Accident and Serious Incident Reports: Helicopters

On 26 January 2020, a Sikorsky S76B on a night VFR passenger flight was observed to emerge from low cloud shortly after ATC had lost contact with it following a report that it was climbing to 4000 feet. It had then almost immediately crashed into terrain, destroying the aircraft and killing all its occupants. The Investigation found that the helicopter had been serviceable and that the pilot had lost control after intentionally continuing into IMC and then attempting to climb which resulted in spatial disorientation. The aircraft operator’s inadequate risk management was found to have contributed to the accident outcome.

On 12 March 2009, a Sikorsky S-92A crew heading offshore from St. John's, Newfoundland declared an emergency and began a return after total loss of main gear box oil pressure but lost control during an attempted ditching. The Investigation found that all oil had been lost after two main gear box securing bolts had sheared. It was noted that ambiguity had contributed to crew misdiagnosis the cause and that the ditching had been mishandled. Sea States beyond the capability of Emergency Flotation Systems and the limited usefulness of personal Supplemental Breathing Systems in cold water were identified as Safety Issues.

On 29 November 2013, control of an Airbus Helicopters EC135 undertaking a night VMC night for policing purposes was lost after both engines flamed out following fuel starvation. The subsequent crash killed the three occupants and seven on the ground, seriously injuring eleven others. The Investigation found that although the pilot had acknowledged low fuel warnings after both fuel transfer pumps had been switched off, the helicopter had not then been landed within 10 minutes as required. No evidence of any relevant airworthiness defects was found and without FDR/CVR data, a full explanation of the accident circumstances was not possible.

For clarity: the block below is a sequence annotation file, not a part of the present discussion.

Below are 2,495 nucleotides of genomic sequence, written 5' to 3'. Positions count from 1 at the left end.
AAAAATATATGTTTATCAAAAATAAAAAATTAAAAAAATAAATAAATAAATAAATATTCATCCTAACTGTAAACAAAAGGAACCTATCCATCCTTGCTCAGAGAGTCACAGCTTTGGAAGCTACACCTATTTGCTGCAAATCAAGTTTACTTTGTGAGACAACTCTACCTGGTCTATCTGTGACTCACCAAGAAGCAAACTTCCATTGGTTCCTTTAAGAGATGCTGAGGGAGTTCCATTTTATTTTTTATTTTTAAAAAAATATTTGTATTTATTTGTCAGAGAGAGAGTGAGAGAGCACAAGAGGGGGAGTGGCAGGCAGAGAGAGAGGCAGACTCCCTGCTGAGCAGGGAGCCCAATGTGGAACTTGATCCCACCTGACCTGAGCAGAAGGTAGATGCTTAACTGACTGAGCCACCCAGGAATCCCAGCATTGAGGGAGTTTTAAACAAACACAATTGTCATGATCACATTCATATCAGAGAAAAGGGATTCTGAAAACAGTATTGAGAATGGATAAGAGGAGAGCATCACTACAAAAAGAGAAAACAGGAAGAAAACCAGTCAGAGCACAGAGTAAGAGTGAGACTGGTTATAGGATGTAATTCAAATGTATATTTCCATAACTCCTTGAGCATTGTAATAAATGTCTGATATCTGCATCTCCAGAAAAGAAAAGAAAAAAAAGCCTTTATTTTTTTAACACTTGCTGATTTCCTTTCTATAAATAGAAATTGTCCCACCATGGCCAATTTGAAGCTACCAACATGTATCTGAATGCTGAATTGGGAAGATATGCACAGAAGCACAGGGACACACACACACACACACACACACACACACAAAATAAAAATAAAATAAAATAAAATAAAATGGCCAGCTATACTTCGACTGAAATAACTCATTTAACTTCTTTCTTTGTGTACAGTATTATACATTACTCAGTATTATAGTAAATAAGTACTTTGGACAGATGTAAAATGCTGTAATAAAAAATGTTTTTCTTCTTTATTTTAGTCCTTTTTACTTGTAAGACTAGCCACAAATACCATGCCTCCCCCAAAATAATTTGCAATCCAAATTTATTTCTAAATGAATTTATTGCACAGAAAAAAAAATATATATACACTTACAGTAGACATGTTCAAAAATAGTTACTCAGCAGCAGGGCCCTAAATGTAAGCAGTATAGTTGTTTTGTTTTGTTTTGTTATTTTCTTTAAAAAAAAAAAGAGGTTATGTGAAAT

On 23 August 2013, the crew of a Eurocopter AS332 L2 Super Puma helicopter making a non-precision approach to runway 09 at Sumburgh with the AP engaged in 3-axes mode descended below MDA without visual reference and after exposing the helicopter to vortex ring conditions were unable to prevent a sudden onset high rate of descent followed by sea surface impact and rapid inversion of the floating helicopter. Four of the 18 occupants died and three were seriously injured. The Investigation found no evidence of contributory technical failure and attributed the accident to inappropriate flight path control by the crew.

On 16 January 2013, an Augusta 109E helicopter positioning by day on an implied (due to adverse weather conditions) SVFR clearance collided with a crane attached to a tall building under construction. It and associated debris fell to street level and the pilot and a pedestrian were killed and several others on the ground injured. It was concluded that the pilot had not seen the crane or seen it too late to avoid whilst flying by visual reference in conditions which had become increasingly challenging. The Investigation recommended improvements in the regulatory context in which the accident had occurred.

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